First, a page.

The last post was fairly exciting with all that talk of deadly snakes, which leaves this week’s post feeling a bit anti-climatic because I’ve been spending a lot of time in the office.

As language learners, time spent working on our computers processing language material is necessary, but we make sure it’s not the only thing we do. With that in mind Monday’s plan was for a hike out to Kumus, a village about an hour and a half away. I don’t look forward to these big hikes that much, but whenever I do them it’s very refreshing to get away from the 4 walls of our house and experience the rainforest. We are in the “big bush”, as we say in the Kovol language. We are in a remote patch of rainforest, yet it’s so easy to get into the mindset of just grinding out the language learning hours week after week and failing to take it in. I can easily end up seeing the 4 walls of my office all the time and missing the whole rainforest thing.

Millie helps Stacie in the garden

On our hike over I tried to pay attention to the environment more, and I did start to appreciate again the beauty of where we are. As we were hiking a group of hornbills flew over the canopy making their odd grunting, a swooshing noise that they do. Rhett commented that birdwatchers would probably be pretty excited about it all πŸ˜€ For us, it’s become just normal jungle noise.

The reason for the hike over was an invitation to check out the new community chainsaw. A government development grant provided 5 chainsaw-and-milling kits to our area, with our ward (the Kovol villages) receiving one. Our guys didn’t know how to put it together and use it, however, so we hiked over to take a look. They’ve gotten their hands on quite a powerful tool, but unfortunately, they didn’t have any fuel to run it.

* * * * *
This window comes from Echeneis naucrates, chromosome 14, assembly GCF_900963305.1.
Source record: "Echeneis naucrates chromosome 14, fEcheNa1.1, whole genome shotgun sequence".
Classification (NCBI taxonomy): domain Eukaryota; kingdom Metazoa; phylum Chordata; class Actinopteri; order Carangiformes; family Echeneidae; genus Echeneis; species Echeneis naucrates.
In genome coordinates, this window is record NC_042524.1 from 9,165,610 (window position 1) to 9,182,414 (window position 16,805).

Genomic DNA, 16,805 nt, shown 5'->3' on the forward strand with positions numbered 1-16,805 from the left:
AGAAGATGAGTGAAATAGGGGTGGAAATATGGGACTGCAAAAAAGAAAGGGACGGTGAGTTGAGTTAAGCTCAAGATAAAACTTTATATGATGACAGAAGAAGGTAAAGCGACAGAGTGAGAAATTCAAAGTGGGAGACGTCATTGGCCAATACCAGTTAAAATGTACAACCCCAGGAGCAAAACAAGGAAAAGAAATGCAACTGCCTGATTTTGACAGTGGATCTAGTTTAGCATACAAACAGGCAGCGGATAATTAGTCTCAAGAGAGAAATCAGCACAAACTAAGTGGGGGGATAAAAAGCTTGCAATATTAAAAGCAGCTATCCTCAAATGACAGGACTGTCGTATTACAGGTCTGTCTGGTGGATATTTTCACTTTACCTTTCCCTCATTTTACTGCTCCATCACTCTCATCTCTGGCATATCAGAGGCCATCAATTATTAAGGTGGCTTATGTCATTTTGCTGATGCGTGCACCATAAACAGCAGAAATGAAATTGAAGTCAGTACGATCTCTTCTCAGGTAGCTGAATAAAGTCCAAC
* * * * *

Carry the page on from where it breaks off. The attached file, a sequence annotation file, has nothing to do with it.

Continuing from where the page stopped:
The new community chainsaw

We assembled their mill for them and had a look, but there wasn’t much to do without fuel. Seeing as we were there we were presented with a few medical cases as well, including a tropical ulcer. We offered what advice we could. They certainly look terrible!

The tropical ulcer we saw

I’ve spent the rest of the week conducting culture interviews, processing the results, writing up findings and chipping away at discourse analysis.
This week for culture I’ve been getting some broad brushstroke information on birthright and inheritance as one of my investigations. What is passed on and to whom? Is there an idea of the rights of the firstborn? What do adopted children inherit? It’s made for some interesting discussions.

The big idea for the Kovol people is that the trails my father hiked, I will hike also. Land is passed on from father to son, and it isn’t split up. The sons share the land and have equal ownership of it. Daughters marry into other clans and villages, so it’s the sons who get the inheritance because they stay around. Fathers do plant betel nut trees and bamboo for their children individually though. When a son is born the father plants bamboo for him so that by the time the son grows up and is ready to build his first house there is bamboo for him to use. Ideally, each son gets the same number of trees. They don’t have a preference towards the firstborn, but there is the practical consideration that by the time it comes to the 6th son the father might be tired of planting πŸ˜€

Playing pictionary with Oscar, this was a statue πŸ™‚